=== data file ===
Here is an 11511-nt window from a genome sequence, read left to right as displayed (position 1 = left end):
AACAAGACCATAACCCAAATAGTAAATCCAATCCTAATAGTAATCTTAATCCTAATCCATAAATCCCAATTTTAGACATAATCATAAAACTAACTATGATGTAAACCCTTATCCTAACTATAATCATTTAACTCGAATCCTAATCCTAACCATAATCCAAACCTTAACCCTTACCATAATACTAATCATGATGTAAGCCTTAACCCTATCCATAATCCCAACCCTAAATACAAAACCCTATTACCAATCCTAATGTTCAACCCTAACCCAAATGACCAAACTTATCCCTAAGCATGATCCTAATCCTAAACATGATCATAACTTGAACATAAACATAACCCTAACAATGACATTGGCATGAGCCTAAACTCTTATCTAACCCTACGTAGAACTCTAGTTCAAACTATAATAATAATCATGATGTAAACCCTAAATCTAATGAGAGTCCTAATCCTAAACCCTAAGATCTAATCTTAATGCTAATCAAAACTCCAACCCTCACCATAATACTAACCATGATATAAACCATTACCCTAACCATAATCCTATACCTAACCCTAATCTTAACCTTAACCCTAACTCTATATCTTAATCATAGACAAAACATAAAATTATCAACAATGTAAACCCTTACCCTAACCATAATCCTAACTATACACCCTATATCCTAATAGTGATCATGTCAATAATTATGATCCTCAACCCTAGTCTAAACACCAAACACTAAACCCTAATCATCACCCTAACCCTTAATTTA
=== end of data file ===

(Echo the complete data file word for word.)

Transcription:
Here is an 11511-nt window from a genome sequence, read left to right as displayed (position 1 = left end):
AACAAGACCATAACCCAAATAGTAAATCCAATCCTAATAGTAATCTTAATCCTAATCCATAAATCCCAATTTTAGACATAATCATAAAACTAACTATGATGTAAACCCTTATCCTAACTATAATCATTTAACTCGAATCCTAATCCTAACCATAATCCAAACCTTAACCCTTACCATAATACTAATCATGATGTAAGCCTTAACCCTATCCATAATCCCAACCCTAAATACAAAACCCTATTACCAATCCTAATGTTCAACCCTAACCCAAATGACCAAACTTATCCCTAAGCATGATCCTAATCCTAAACATGATCATAACTTGAACATAAACATAACCCTAACAATGACATTGGCATGAGCCTAAACTCTTATCTAACCCTACGTAGAACTCTAGTTCAAACTATAATAATAATCATGATGTAAACCCTAAATCTAATGAGAGTCCTAATCCTAAACCCTAAGATCTAATCTTAATGCTAATCAAAACTCCAACCCTCACCATAATACTAACCATGATATAAACCATTACCCTAACCATAATCCTATACCTAACCCTAATCTTAACCTTAACCCTAACTCTATATCTTAATCATAGACAAAACATAAAATTATCAACAATGTAAACCCTTACCCTAACCATAATCCTAACTATACACCCTATATCCTAATAGTGATCATGTCAATAATTATGATCCTCAACCCTAGTCTAAACACCAAACACTAAACCCTAATCATCACCCTAACCCTTAATTTA